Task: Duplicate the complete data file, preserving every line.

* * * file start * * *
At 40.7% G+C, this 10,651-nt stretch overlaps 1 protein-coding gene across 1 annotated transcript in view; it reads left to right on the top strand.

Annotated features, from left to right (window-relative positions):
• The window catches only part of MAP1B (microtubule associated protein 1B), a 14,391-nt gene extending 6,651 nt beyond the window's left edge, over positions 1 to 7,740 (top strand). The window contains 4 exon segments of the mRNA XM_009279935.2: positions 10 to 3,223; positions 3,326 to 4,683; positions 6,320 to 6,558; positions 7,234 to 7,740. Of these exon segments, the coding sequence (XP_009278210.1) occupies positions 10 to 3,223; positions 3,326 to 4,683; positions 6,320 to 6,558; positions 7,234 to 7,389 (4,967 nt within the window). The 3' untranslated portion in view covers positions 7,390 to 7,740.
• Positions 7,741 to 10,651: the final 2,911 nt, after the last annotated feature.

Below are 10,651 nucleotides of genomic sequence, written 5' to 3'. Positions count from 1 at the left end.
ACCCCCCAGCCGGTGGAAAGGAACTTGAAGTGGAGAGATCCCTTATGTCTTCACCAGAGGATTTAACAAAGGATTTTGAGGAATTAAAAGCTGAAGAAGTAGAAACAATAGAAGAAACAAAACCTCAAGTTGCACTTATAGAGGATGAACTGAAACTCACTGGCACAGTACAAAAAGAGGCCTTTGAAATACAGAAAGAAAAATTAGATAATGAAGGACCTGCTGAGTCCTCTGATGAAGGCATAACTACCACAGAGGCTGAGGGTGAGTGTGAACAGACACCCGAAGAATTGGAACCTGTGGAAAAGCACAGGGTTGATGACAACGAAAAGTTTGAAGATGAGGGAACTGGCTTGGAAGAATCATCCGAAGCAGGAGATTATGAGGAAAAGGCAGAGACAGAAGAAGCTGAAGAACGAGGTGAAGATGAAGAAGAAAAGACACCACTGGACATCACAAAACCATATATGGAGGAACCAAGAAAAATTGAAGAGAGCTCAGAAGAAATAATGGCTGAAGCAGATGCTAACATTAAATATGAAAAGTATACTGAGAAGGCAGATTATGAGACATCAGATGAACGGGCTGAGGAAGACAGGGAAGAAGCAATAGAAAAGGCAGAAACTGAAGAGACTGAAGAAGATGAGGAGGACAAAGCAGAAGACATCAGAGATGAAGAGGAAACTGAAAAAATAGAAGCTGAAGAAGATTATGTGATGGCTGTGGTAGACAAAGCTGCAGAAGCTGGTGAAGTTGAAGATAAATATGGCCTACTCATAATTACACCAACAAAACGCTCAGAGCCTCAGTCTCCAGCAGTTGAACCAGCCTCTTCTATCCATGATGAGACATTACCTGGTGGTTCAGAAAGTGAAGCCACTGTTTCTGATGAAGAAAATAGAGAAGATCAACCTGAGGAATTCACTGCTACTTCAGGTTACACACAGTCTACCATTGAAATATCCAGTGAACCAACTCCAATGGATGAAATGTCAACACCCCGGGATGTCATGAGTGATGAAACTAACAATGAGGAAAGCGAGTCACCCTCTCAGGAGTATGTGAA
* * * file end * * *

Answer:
At 40.7% G+C, this 10,651-nt stretch overlaps 1 protein-coding gene across 1 annotated transcript in view; it reads left to right on the top strand.

Annotated features, from left to right (window-relative positions):
• The window catches only part of MAP1B (microtubule associated protein 1B), a 14,391-nt gene extending 6,651 nt beyond the window's left edge, over positions 1 to 7,740 (top strand). The window contains 4 exon segments of the mRNA XM_009279935.2: positions 10 to 3,223; positions 3,326 to 4,683; positions 6,320 to 6,558; positions 7,234 to 7,740. Of these exon segments, the coding sequence (XP_009278210.1) occupies positions 10 to 3,223; positions 3,326 to 4,683; positions 6,320 to 6,558; positions 7,234 to 7,389 (4,967 nt within the window). The 3' untranslated portion in view covers positions 7,390 to 7,740.
• Positions 7,741 to 10,651: the final 2,911 nt, after the last annotated feature.

Below are 10,651 nucleotides of genomic sequence, written 5' to 3'. Positions count from 1 at the left end.
ACCCCCCAGCCGGTGGAAAGGAACTTGAAGTGGAGAGATCCCTTATGTCTTCACCAGAGGATTTAACAAAGGATTTTGAGGAATTAAAAGCTGAAGAAGTAGAAACAATAGAAGAAACAAAACCTCAAGTTGCACTTATAGAGGATGAACTGAAACTCACTGGCACAGTACAAAAAGAGGCCTTTGAAATACAGAAAGAAAAATTAGATAATGAAGGACCTGCTGAGTCCTCTGATGAAGGCATAACTACCACAGAGGCTGAGGGTGAGTGTGAACAGACACCCGAAGAATTGGAACCTGTGGAAAAGCACAGGGTTGATGACAACGAAAAGTTTGAAGATGAGGGAACTGGCTTGGAAGAATCATCCGAAGCAGGAGATTATGAGGAAAAGGCAGAGACAGAAGAAGCTGAAGAACGAGGTGAAGATGAAGAAGAAAAGACACCACTGGACATCACAAAACCATATATGGAGGAACCAAGAAAAATTGAAGAGAGCTCAGAAGAAATAATGGCTGAAGCAGATGCTAACATTAAATATGAAAAGTATACTGAGAAGGCAGATTATGAGACATCAGATGAACGGGCTGAGGAAGACAGGGAAGAAGCAATAGAAAAGGCAGAAACTGAAGAGACTGAAGAAGATGAGGAGGACAAAGCAGAAGACATCAGAGATGAAGAGGAAACTGAAAAAATAGAAGCTGAAGAAGATTATGTGATGGCTGTGGTAGACAAAGCTGCAGAAGCTGGTGAAGTTGAAGATAAATATGGCCTACTCATAATTACACCAACAAAACGCTCAGAGCCTCAGTCTCCAGCAGTTGAACCAGCCTCTTCTATCCATGATGAGACATTACCTGGTGGTTCAGAAAGTGAAGCCACTGTTTCTGATGAAGAAAATAGAGAAGATCAACCTGAGGAATTCACTGCTACTTCAGGTTACACACAGTCTACCATTGAAATATCCAGTGAACCAACTCCAATGGATGAAATGTCAACACCCCGGGATGTCATGAGTGATGAAACTAACAATGAGGAAAGCGAGTCACCCTCTCAGGAGTATGTGAA